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Situated next to a main road in deepest Scotland, and more curiously in someones garden – this is the unusual triple-ringed stone circle of Croft Moraig. I have wanted to visit this place for ages, and recently I had the opportunity. I wasn’t disappointed – in fact I was overwhelmed.

Croft Moraig was excavated in 1889, and was used for religious purposes. It was constructed sometime before 3000BC, and was used continuously for over 1000 years! It was altered a number of occasions with the changing needs of the people who used it. That great man Aubrey Burl even suggested that it may have been “the dwelling-place of a priest, a witch-doctor, a shaman.” It is also thought to have mythic associations with the sun and moon.

The first structure on the site may have been a ring of upright wooden posts set in a wide shallow ditch, possibly containing screens to hide the interior. Later on the posts were replaced by stones and eventually more were added until there were 3 rings of stones. Very unusual indeed.

We arrived at the site in late afternoon, after driving through the gorgeous mountains of the Scottish highlands. We passed lots of standing stones along the road, and other prehistoric circles – one field contained 3 lots (more later) and eventually we arrived at an isolated house at the side of the road. Parking our cars we walked up the drive to the house and turned right through a gate – the householders were outside and gave a friendly wave – and we walked into the circle complex.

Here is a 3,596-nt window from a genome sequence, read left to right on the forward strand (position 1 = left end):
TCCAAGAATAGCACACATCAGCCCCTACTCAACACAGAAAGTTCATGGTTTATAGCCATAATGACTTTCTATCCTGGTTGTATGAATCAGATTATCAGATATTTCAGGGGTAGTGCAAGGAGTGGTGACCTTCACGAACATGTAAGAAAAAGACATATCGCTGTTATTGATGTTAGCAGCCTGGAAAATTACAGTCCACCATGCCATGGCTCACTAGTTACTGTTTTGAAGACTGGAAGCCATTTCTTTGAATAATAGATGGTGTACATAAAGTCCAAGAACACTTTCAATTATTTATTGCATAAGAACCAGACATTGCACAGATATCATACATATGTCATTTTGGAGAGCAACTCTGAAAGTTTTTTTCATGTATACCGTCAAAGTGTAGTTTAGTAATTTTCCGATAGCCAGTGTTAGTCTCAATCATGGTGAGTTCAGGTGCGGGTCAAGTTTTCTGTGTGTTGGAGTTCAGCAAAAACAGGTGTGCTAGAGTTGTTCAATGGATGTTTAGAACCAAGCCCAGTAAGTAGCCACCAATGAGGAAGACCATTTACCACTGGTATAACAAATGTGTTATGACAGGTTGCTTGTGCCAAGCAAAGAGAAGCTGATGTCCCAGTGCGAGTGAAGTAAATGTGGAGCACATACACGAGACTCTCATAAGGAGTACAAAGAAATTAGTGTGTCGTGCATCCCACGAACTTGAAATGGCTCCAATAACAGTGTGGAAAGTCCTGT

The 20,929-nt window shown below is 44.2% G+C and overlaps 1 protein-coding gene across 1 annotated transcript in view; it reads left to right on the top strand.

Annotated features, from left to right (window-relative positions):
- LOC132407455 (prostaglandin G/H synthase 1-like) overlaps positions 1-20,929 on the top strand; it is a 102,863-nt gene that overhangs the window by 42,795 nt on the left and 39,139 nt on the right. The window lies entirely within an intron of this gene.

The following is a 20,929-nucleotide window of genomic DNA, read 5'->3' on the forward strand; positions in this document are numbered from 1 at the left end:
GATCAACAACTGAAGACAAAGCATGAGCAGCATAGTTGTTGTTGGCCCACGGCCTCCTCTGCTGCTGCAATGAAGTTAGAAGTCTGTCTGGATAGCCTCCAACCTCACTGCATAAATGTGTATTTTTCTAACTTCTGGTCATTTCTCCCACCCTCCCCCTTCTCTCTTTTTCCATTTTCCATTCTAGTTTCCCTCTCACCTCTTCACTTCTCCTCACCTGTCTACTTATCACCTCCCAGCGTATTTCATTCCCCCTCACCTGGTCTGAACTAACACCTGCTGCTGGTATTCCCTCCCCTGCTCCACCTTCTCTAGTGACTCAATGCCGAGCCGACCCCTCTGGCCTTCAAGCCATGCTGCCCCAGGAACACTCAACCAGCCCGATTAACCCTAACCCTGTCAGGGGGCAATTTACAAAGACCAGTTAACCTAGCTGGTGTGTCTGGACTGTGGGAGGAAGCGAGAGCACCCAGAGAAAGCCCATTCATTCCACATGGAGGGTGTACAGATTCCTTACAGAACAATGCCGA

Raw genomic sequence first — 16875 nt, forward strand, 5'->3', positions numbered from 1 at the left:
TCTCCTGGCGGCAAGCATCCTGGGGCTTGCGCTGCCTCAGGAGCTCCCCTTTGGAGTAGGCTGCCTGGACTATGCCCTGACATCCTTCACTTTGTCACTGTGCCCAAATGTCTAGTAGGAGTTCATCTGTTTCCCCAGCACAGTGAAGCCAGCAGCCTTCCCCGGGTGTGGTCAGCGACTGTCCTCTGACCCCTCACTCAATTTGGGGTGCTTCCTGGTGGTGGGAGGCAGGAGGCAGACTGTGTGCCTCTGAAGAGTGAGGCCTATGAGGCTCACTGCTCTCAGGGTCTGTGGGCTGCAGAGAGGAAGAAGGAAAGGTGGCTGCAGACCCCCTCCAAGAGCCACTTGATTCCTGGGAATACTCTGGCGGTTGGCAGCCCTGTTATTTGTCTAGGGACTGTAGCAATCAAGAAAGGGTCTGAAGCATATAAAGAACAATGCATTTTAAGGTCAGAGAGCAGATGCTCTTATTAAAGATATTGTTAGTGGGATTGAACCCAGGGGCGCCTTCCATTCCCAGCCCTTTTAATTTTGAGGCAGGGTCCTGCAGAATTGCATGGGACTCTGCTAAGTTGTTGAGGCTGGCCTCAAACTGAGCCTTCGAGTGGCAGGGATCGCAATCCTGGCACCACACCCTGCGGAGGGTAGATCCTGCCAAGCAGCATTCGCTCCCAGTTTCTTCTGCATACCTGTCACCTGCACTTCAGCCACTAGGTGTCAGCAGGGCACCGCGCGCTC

It is difficult to show in photographs just how big the place is. Many of the stones had fallen over, but there were still a lot standing and many were at least 6 ft. high.

We walked around the complex, touching the stones and feeling the grain. On the far side was a couple of fallen stones which contained some ‘cup and ring’ markings – common carvings made by picking out small, deep indentations in the rock. No one has any idea what they mean – but they are found in prehistoric sites all around the world.

This is a place of reverence – and we felt as though we had to lower our voices in respect – in fact many times we were talking to one another and realised that we were whispering. This is a sacred place, a holy place – and you can feel it. You can feel it in the stones, in the land. Whoever built this place, and whatever Gods they worshipped, they have left their mark in this place. For thousands, and thousands and thousands of years.

My guide this day was that ‘Guerrilla Archaeologst’ Paul Bennett, and you can read his site profile for Croft Moraig here. I urge you to read it 🙂